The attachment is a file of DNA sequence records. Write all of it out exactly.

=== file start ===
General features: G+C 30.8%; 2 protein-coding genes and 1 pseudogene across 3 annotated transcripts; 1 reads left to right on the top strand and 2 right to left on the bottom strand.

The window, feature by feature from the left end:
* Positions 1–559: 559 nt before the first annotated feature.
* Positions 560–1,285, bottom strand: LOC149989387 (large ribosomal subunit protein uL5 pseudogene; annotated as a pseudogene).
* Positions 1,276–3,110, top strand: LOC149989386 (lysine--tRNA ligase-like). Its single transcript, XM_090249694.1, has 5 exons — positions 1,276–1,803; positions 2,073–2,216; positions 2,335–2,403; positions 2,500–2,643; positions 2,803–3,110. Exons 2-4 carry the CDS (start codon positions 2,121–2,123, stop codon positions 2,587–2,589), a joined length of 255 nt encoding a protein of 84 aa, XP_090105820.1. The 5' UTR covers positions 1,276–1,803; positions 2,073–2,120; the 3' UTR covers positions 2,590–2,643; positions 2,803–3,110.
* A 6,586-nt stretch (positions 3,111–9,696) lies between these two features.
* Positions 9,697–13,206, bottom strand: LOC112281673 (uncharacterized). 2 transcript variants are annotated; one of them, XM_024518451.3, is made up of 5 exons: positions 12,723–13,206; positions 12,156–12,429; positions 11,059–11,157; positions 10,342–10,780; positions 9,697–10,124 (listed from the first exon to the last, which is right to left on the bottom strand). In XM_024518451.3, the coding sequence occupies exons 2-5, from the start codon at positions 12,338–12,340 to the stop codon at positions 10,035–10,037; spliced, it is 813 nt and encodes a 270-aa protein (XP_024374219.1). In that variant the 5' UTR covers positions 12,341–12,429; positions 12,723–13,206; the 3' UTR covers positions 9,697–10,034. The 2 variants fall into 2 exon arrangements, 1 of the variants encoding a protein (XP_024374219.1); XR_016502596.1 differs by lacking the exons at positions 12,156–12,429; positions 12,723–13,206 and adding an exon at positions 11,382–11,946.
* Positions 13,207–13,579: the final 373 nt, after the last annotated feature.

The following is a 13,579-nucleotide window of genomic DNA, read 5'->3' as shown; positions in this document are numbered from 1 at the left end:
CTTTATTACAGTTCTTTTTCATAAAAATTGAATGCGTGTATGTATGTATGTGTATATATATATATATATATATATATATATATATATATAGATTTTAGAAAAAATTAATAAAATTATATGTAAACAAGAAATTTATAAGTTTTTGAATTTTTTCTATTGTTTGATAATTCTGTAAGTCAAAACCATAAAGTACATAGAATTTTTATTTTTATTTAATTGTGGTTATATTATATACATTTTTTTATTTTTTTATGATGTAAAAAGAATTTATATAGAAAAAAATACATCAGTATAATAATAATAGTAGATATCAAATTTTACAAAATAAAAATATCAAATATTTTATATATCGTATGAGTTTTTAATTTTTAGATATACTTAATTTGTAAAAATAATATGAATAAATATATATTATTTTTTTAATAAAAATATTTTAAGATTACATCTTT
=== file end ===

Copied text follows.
General features: G+C 30.8%; 2 protein-coding genes and 1 pseudogene across 3 annotated transcripts; 1 reads left to right on the top strand and 2 right to left on the bottom strand.

The window, feature by feature from the left end:
* Positions 1–559: 559 nt before the first annotated feature.
* Positions 560–1,285, bottom strand: LOC149989387 (large ribosomal subunit protein uL5 pseudogene; annotated as a pseudogene).
* Positions 1,276–3,110, top strand: LOC149989386 (lysine--tRNA ligase-like). Its single transcript, XM_090249694.1, has 5 exons — positions 1,276–1,803; positions 2,073–2,216; positions 2,335–2,403; positions 2,500–2,643; positions 2,803–3,110. Exons 2-4 carry the CDS (start codon positions 2,121–2,123, stop codon positions 2,587–2,589), a joined length of 255 nt encoding a protein of 84 aa, XP_090105820.1. The 5' UTR covers positions 1,276–1,803; positions 2,073–2,120; the 3' UTR covers positions 2,590–2,643; positions 2,803–3,110.
* A 6,586-nt stretch (positions 3,111–9,696) lies between these two features.
* Positions 9,697–13,206, bottom strand: LOC112281673 (uncharacterized). 2 transcript variants are annotated; one of them, XM_024518451.3, is made up of 5 exons: positions 12,723–13,206; positions 12,156–12,429; positions 11,059–11,157; positions 10,342–10,780; positions 9,697–10,124 (listed from the first exon to the last, which is right to left on the bottom strand). In XM_024518451.3, the coding sequence occupies exons 2-5, from the start codon at positions 12,338–12,340 to the stop codon at positions 10,035–10,037; spliced, it is 813 nt and encodes a 270-aa protein (XP_024374219.1). In that variant the 5' UTR covers positions 12,341–12,429; positions 12,723–13,206; the 3' UTR covers positions 9,697–10,034. The 2 variants fall into 2 exon arrangements, 1 of the variants encoding a protein (XP_024374219.1); XR_016502596.1 differs by lacking the exons at positions 12,156–12,429; positions 12,723–13,206 and adding an exon at positions 11,382–11,946.
* Positions 13,207–13,579: the final 373 nt, after the last annotated feature.

The following is a 13,579-nucleotide window of genomic DNA, read 5'->3' as shown; positions in this document are numbered from 1 at the left end:
CTTTATTACAGTTCTTTTTCATAAAAATTGAATGCGTGTATGTATGTATGTGTATATATATATATATATATATATATATATATATATATAGATTTTAGAAAAAATTAATAAAATTATATGTAAACAAGAAATTTATAAGTTTTTGAATTTTTTCTATTGTTTGATAATTCTGTAAGTCAAAACCATAAAGTACATAGAATTTTTATTTTTATTTAATTGTGGTTATATTATATACATTTTTTTATTTTTTTATGATGTAAAAAGAATTTATATAGAAAAAAATACATCAGTATAATAATAATAGTAGATATCAAATTTTACAAAATAAAAATATCAAATATTTTATATATCGTATGAGTTTTTAATTTTTAGATATACTTAATTTGTAAAAATAATATGAATAAATATATATTATTTTTTTAATAAAAATATTTTAAGATTACATCTTT